Net Neutrality: The real economic impact

Both sides of the debate claim economic benefits

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It seems that the battle for net neutrality has boiled down to an argument over economics. Dueling reports paint vastly different visions of the economic outlook for the broadband and Internet industries should the FCC be successful in imposing net neutrality guidelines.

On the one hand, you have Dr. Coleman Bazelon and The Brattle Group, with a 23-page report titled "The Employment and Economic Impacts of Network Neutrality Regulation: An Empirical Analysis." The report, funded by a group called Mobile Future which includes AT&T among its membership, seems to reflect the views of the major corporate players opposing net neutrality. Here are the key findings:

  • Revenue growth in the broadband sector could slow by about one-sixth over the next decade

  • Broadband sector jobs lost could be expected to total 14,217 in 2011, growing to 342,065 jobs by 2020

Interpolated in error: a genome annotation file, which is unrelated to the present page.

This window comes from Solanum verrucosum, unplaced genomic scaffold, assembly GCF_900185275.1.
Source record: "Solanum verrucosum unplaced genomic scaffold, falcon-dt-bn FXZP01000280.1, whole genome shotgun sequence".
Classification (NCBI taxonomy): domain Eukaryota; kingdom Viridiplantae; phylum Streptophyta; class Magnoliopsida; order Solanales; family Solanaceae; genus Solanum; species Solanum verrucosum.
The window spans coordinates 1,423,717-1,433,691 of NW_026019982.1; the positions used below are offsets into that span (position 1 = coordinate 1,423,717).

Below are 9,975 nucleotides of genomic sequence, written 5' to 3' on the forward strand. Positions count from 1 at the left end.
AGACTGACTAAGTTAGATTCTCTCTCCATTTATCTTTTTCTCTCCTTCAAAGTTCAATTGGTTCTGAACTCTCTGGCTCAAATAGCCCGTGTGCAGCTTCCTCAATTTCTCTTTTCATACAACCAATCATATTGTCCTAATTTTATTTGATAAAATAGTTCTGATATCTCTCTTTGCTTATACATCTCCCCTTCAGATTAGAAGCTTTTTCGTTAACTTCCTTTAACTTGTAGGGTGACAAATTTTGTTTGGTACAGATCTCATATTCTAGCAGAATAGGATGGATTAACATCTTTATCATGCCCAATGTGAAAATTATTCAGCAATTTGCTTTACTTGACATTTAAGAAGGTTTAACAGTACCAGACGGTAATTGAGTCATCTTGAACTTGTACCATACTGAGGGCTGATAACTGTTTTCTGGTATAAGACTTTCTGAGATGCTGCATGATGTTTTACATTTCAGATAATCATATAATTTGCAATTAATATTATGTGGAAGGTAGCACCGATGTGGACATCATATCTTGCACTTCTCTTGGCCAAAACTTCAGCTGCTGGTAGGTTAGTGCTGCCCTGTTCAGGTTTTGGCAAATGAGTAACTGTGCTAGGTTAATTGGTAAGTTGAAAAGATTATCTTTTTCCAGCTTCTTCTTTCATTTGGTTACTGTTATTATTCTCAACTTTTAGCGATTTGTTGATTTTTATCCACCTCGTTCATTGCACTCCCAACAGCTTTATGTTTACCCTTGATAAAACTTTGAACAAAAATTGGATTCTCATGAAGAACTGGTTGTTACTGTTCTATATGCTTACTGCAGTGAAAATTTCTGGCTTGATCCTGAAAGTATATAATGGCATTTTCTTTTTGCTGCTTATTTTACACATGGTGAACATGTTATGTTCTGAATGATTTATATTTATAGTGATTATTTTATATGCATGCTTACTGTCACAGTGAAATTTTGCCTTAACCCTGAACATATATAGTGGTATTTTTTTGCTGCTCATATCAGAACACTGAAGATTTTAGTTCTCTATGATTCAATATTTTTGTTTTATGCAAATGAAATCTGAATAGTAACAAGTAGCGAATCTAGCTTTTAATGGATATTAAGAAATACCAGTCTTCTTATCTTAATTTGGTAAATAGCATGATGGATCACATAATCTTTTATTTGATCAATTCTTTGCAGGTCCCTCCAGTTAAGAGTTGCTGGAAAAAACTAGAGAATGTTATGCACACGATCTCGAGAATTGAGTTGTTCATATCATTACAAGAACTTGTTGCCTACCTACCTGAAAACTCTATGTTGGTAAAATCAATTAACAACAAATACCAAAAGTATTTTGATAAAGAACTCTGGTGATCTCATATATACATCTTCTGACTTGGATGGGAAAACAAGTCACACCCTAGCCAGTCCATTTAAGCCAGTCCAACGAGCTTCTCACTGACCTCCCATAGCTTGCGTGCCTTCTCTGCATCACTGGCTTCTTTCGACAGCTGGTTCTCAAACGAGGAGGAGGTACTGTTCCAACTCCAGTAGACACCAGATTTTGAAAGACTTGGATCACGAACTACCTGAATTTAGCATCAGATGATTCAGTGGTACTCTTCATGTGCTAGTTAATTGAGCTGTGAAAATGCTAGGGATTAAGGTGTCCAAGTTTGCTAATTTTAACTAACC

• Economy-wide, 65,404 jobs could be put in jeopardy in 2011, with the total economy-wide impact growing to 1,452,943 jobs affected by 2020 due to reduced revenue growth in the broadband sector

With the economic turmoil the United States has gone through recently, and the massive job losses experienced over the past few years, any implication that a legislative measure could result in additional job losses or economic adversity is guaranteed to create a political minefield. Based on The Brattle Group report, net neutrality is obviously not a good idea.

On the other hand, another report titled "Free to Invest: The Economic Benefits of Net Neutrality" from the Institute for Policy Integrity at the New York University School of Law concludes "While opponents of net neutrality are correct that it may have some downsides, including decreased investment incentives for ISPs and potential impacts on technological development, the government has tools at its disposal to mitigate these downsides. Moreover, the benefits of net neutrality, especially maintaining investment incentives for the development of new content, are very high."

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